Wilcox and Lavery (2002) identify nine defining characteristics of “quality television” – can you apply any of these to other television series that you have viewed recently? Are there any others that you could add to the list?
Although there is no way to definitely say what is and what isn’t “quality television”, Wilcox and Lavery took a good stab at it in their 2002 article, wherein they listed nine defining characteristics of what makes good television. While looking at the list, I found that I could apply to one of my favourite television programmes of all time, Avatar: the Last Airbender.
Originally premiering in 2005, the show has garnered a cult following of children and adults alike. Many adults have grown up with the programme, whereas others have found it as they’ve grown up. It has many themes and storylines that do not age and appeal to all audiences whilst also maintaining a light and funny side to it so as not to make it too heavy.
The first point that I will be focussing on is the third that Wilcox and Lavery make in their article; quality television will have an ensemble cast. Whereas Avatar focuses on the main three characters – Aang, Katara and Sokka – in the first season, in the second and third seasons this is expanded to include their group with the addition of Toph, the opposition of Princess Azula accompanied by Mai and Ty Lee, as well as Prince Zuko and his uncle Iroh. Through these three groups – two of which join forces in the third season – we see a huge amount of character development and some very serious topics. With things like PTSD, emotional and physical abuse, loss of loved ones, the pressure of being a prodigy and many other matters of this kind, Avatar is able to tackle them in various ways as they are portrayed by several characters.
The point immediately after this is that the programme must have a lasting memory. That is, the characters must be able to recall past events in order to maintain continuity. Avatar is a perfect example of this, as the whole series documents Aang’s journey to becoming a fully realised avatar and mastering all four elements. As he has already become an air-bending master before the events of the first episode, each season or “book” focuses on his learning a new element. What happens in one episode is always immediately continued in the next, often being named the same. The best example of this are the last four episodes which make up and over arcing finale. Episodes fifty-eight to sixty-one are each named Sozin’s Comet part 1-4 and show what the whole show has been leading up to as an end game. The events continue directly on one from the other as the different characters fulfil different parts of their final mission, with Aang gearing up with his final face-off with the Fire Lord Ozai, Iroh and his friends of the White Lotus take back Ba Sing Se and Katara and Zuko prepare to battle his sister Azula. This type of episode naming happens in various other points in the programme’s seasons and shows exactly how the show runners wanted to show memory and continuity.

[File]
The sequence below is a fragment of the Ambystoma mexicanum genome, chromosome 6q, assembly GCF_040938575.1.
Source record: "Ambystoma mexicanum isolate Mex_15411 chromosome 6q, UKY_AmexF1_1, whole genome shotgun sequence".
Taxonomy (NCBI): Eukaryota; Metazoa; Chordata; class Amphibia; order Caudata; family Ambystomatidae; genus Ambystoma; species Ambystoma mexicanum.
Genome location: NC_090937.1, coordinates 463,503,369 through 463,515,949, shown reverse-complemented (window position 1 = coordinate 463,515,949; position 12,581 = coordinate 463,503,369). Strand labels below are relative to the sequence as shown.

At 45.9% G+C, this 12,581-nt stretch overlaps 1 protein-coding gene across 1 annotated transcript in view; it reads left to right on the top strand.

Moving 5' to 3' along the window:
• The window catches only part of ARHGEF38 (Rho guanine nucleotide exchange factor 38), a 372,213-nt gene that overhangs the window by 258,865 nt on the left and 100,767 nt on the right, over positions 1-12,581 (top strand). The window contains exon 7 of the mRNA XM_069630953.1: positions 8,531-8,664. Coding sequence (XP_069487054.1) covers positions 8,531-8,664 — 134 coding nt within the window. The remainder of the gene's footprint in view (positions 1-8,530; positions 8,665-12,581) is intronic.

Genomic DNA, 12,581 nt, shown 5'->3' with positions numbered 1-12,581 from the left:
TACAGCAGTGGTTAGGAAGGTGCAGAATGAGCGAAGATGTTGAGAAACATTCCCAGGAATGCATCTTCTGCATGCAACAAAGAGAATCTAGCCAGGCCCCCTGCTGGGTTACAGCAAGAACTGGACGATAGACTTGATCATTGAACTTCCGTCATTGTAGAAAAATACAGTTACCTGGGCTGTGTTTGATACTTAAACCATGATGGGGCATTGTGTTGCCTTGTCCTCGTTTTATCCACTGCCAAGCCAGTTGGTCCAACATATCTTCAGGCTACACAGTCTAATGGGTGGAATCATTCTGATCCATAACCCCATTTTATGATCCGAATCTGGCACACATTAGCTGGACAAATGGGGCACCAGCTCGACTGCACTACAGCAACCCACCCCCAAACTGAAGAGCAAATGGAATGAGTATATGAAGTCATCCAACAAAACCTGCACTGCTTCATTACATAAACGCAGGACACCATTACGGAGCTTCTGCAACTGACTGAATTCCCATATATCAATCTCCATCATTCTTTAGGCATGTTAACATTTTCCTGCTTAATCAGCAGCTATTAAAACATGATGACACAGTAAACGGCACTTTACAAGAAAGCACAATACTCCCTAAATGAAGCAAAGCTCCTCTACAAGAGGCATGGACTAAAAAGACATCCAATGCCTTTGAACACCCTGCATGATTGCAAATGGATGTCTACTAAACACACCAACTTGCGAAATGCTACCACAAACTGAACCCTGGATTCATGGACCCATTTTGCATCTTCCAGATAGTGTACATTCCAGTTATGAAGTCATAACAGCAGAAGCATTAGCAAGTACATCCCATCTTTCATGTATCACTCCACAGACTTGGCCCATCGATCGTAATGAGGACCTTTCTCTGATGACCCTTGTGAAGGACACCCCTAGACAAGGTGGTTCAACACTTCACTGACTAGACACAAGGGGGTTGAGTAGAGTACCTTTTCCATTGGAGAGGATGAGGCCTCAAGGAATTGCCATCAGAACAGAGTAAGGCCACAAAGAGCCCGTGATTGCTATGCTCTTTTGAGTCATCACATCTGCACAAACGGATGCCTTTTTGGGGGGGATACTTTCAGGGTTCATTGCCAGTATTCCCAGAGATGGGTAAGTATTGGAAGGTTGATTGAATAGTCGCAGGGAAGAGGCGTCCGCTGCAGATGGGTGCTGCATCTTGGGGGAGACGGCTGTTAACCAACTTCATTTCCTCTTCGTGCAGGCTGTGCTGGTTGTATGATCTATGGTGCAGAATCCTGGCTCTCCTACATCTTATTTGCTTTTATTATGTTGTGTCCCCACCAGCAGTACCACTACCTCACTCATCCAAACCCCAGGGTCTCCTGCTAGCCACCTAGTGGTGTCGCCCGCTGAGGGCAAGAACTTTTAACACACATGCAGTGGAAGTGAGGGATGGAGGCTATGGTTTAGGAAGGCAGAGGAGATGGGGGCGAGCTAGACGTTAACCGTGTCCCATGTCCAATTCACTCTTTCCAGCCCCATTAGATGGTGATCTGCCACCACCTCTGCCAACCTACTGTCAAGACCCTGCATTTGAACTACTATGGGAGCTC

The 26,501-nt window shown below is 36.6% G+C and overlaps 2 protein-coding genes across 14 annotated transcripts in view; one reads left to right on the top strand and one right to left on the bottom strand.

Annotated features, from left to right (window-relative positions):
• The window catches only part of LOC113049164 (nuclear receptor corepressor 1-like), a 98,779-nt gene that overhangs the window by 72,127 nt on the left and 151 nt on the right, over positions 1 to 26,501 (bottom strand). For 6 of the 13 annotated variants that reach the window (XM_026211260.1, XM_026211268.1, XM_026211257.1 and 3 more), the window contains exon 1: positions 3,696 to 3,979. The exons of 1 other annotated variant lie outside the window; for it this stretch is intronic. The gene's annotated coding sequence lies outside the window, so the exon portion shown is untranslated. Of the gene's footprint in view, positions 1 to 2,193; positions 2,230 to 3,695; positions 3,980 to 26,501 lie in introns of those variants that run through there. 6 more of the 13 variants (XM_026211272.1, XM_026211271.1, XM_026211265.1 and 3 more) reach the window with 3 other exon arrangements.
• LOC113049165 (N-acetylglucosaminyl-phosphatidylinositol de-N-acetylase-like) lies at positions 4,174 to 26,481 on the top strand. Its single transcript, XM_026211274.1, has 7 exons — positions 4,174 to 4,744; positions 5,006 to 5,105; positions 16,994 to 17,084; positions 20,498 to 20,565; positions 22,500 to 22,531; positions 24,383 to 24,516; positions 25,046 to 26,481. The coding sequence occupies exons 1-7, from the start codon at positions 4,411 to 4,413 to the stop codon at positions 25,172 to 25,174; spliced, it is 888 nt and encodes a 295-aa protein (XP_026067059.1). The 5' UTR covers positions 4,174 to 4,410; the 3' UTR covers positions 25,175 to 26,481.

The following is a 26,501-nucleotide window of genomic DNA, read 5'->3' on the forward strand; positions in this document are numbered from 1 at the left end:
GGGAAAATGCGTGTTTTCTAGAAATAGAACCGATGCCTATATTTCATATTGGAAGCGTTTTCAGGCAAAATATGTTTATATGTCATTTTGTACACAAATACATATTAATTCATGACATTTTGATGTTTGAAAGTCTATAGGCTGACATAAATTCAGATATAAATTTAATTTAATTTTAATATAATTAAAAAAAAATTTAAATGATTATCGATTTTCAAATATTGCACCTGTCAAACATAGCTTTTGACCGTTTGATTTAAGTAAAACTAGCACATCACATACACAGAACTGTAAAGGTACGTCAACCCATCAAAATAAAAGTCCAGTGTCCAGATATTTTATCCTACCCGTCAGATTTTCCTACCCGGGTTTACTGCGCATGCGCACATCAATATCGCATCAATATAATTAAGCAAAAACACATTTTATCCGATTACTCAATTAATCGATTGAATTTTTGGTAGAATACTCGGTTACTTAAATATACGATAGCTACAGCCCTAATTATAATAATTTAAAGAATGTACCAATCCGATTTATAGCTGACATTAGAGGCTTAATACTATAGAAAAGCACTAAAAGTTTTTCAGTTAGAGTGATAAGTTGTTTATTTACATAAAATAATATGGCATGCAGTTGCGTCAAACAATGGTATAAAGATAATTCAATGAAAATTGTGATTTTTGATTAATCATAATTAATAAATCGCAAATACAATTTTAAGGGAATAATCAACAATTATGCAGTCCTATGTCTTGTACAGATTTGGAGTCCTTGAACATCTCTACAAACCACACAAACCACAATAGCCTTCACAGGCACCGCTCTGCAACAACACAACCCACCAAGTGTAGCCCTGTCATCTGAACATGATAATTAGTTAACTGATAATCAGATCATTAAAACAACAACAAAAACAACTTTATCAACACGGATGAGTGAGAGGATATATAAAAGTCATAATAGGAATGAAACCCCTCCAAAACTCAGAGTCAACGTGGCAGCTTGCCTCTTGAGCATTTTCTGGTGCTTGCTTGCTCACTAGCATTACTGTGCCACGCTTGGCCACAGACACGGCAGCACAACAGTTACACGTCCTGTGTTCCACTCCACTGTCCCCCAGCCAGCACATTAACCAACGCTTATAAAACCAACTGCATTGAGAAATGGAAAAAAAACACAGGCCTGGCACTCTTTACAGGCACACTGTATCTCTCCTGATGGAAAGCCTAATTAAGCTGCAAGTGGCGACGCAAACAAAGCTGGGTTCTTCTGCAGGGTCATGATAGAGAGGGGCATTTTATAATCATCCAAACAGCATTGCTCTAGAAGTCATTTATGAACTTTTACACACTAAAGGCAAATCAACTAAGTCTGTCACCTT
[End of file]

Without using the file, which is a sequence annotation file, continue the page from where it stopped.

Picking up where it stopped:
DiMartino, M. D. and Konietzko, B. (2005). Avatar: the lengend of Aang [television series]. USA: Nickelodeon Animation Studio.
Wilcox, R. & Lavery, D. (2002). Introduction, in R. Wilcox & D. Lavery (eds) fighting the forces: what’s at stake in buffy the vampire slayer. Lanham: Rowman and Littlefield.